Well aware that he would not pick up the willow again, cricket icon Sachin Tendulkar had discussed his last dismissal with his elder brother Ajit even after his farewell Test against the West Indies in November 2013.
Tendulkar, who retired from international cricket after playing his 200th and final Test here at the Wankhede Stadium against the West Indies, today revealed how he and his brother dissected his final dismissal.
Sachin Tendulkar. Pics/ Sameer Markande
"...on the last day of my career as well when I got out at the Wankhede stadium, we still discussed my dismissal and what I could have done. Hopefully, he said don't do that in the second innings," the 42-year-old disclosed.
Tendulkar said that it was his brother who not only inspired him to take up cricket but continued to encourage and support him throughout his career.
"Without any doubt it was my brother Ajit who is the reason I started playing cricket. I wanted to become like my brother first. Then I started watching cricket matches and India won the World Cup, and I wanted to have the trophy in my hand. I started chasing my dream from there on," Tendulkar, a winning member of the 2011 Cricket World Indian team, said.
Sachin Tendulkar interacts with children at the event in Mumbai on Friday. Pic/Sameer Markande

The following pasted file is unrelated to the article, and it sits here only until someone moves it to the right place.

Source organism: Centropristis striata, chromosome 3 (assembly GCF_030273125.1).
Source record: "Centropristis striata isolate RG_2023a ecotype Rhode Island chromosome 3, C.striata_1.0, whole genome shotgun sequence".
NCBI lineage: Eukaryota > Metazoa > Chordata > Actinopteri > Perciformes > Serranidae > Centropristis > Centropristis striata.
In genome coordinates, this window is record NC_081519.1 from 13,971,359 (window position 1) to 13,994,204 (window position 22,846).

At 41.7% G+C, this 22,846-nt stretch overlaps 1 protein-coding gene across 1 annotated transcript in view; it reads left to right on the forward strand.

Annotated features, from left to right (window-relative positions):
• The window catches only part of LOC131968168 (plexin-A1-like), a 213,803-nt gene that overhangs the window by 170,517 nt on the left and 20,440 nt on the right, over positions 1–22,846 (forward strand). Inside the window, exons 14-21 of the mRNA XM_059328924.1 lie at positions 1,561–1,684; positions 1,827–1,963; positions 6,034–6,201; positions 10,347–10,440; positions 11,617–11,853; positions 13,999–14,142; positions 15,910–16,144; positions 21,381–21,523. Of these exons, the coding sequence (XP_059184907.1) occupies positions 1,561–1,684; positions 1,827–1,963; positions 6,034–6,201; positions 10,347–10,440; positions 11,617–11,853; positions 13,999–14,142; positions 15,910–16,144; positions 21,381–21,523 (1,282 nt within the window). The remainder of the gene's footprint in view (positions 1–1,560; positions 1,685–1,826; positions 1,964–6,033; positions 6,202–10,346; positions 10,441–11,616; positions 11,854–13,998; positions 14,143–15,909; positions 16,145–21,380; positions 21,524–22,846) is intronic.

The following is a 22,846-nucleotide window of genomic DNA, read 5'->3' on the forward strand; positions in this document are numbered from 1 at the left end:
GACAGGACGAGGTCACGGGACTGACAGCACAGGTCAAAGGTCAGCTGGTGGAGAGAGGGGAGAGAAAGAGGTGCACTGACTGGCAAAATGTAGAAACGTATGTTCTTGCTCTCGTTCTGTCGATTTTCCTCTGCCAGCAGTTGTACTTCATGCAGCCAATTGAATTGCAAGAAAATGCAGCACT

"My brother was the one who took me to my coach Ramakant Achrekar and in my school days Achrekar Sir was there for me all the time. But after I finished school, I ended up playing for India immediately and then I moved away from Shivaji Park.
I started travelling with either Mumbai Ranji team or India team. So most of my interactions later on started taking place with my brother," he said at the conclusion of 'Aviva Early Starters' initiative by Aviva Life Insurance.
Tendulkar also insisted that he always trusted his brother's opinion even if he did not agree with it. "My brother having played cricket knew exactly what was needed and I could discuss about my batting technique, the mental aspects of the game.
Sachin Tendulkar plays a game of cricket with children at the event in Mumbai on Friday. Pic/Sameer Markande
"I was prepared to take criticism. There were occasions our opinions were different, but I knew that in the end what he was telling me was for my good and I trusted his opinion,"
Tendulkar, who has scored 51 Test hundreds, said. "It was all about confidence, belief in someone in whom you trust, you look up to. The judgement and discussions were only in my interest and there are no other motive," he added.
Tendulkar said the morning after his retirement he prepared a cup of tea.
"When I retired, the next morning I prepared a cup of tea. I was asked the question 'what is the first thing that you did'? I woke up, sat in my balcony... it was relaxing. I continue to do those things,"